Syrian refugees waiting in hotel dream of having own home soon

TORONTO -- Just days after arriving at a refugee camp in southeastern Turkey, Dilaver Omar and his family were taken in by locals who helped them adjust to their new life away from home.

See Full Article

A year and a half later, as Omar, his wife Dilsah Sahin and two of their children prepared to come to Canada through the government sponsorship program, they were told a family would be waiting in their new country to show them the lay of the land, he said through an interpreter.

Instead, the couple and their children -- 11-year-old son Beyez and 19-year-old daughter Hozana -- have spent the last few weeks in a north Toronto hotel that has become a de facto settlement for hundreds of government-sponsored Syrian refugees who have yet to find more permanent homes.

Eager to start their new lives and see their children back in school after a two-year hiatus, the parents said they long to move out of the crowded hotel.

"All I do is dream about having a home," said Omar, 45, noting the constant bustle of the building has grown to be "too much."

On a recent afternoon, dozens of people milled about the lobby, intercepting busy-looking settlement workers while young boys kicked a soccer ball in a corner. Children ran down the halls pushing toy shopping carts or strollers, while three young girls dressed in matching pink coats and boots played with the guest phone.

When they first arrived at the Toronto Airport Plaza Hotel -- the family shares adjoining rooms, each just large enough for two queen-size beds and a few suitcases -- other refugees warned of long processing delays, Sahin, 44, said in Arabic.

Settlement staff are doing what they can, she said, but it would be so much easier with a local family to show them the way.

Nour Daoud of COSTI Immigration Services, who is handling the family's file, said the intake and orientation process can take some time.

Families might miss an appointment for a health card while out looking for a home, she said. Housing is by far the biggest hurdle, she said, since many landlords require refugees to have someone co-sign their lease. And without an address, parents can't get their children in school.

But to her knowledge, no one has stayed in the hotel longer than a month, Daoud said.

More than 15,300 Syrians have arrived in Canada since the Liberals came to power, of which 8,859 are government-assisted, 5,426 privately sponsored and 1,081 a blend of the two programs.

The influx has forced agencies in three cities to request a break in the action so they can hire extra staff and find permanent homes for those who have already arrived before any more are cleared to come to Canada.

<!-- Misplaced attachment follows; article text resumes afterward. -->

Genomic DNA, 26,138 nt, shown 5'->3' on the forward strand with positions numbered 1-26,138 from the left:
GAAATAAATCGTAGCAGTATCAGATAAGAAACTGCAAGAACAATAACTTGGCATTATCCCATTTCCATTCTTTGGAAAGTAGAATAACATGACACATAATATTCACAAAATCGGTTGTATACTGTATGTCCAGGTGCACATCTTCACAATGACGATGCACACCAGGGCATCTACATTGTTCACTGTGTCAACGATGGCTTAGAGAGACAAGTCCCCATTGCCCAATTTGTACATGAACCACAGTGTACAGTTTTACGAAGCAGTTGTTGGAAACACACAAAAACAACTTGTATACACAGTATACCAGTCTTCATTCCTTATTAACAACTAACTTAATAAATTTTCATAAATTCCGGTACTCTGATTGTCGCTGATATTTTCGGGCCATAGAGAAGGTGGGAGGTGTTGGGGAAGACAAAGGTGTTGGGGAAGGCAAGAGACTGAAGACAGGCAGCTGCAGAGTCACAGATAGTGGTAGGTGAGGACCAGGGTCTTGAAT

The federal government has said the flow will not be slowing down, but refugees already in Vancouver, Toronto and Ottawa have been staying in hotels for longer than expected.

Ontario Premier Kathleen Wynne suggested private sponsors could temporarily house government-sponsored refugees currently living in hotels. But Ottawa found too many flaws in the proposal, saying the federal government has a duty of care over government-sponsored refugees, and that refugees shouldn't have to move to one home, only to move again soon after.

Humaira Khan, who runs Partners in Humanity, said sponsorship groups like hers don't want to replace government efforts to help refugees, just supplement them.

The Toronto-area realtor has been helping families at the Plaza hotel find rental homes while waiting for the refugees her group is sponsoring to arrive.

"These people need us now," she said. "They're desperate."

Just this week, Khan helped a family of nine sign a one-year lease on a townhouse in Mississauga, west of Toronto. Locating a home large enough for the couple and their seven kids -- aged 4 to 14 -- that was also within their limited budget was difficult, and took several visits over the last few weeks, she said.

She even managed to find a race car bed for one of the boys, who had raved about the novelty item, she said. Seeing his face light up at the sight of his new bed was "a fairy tale," Khan said.

Two more families, one with five children and one with eight, are also house-hunting with Khan's help, she said.

Once they have settled in their new places, Khan said she hopes to arrange at-home English classes for the mothers, who may not be able to attend otherwise.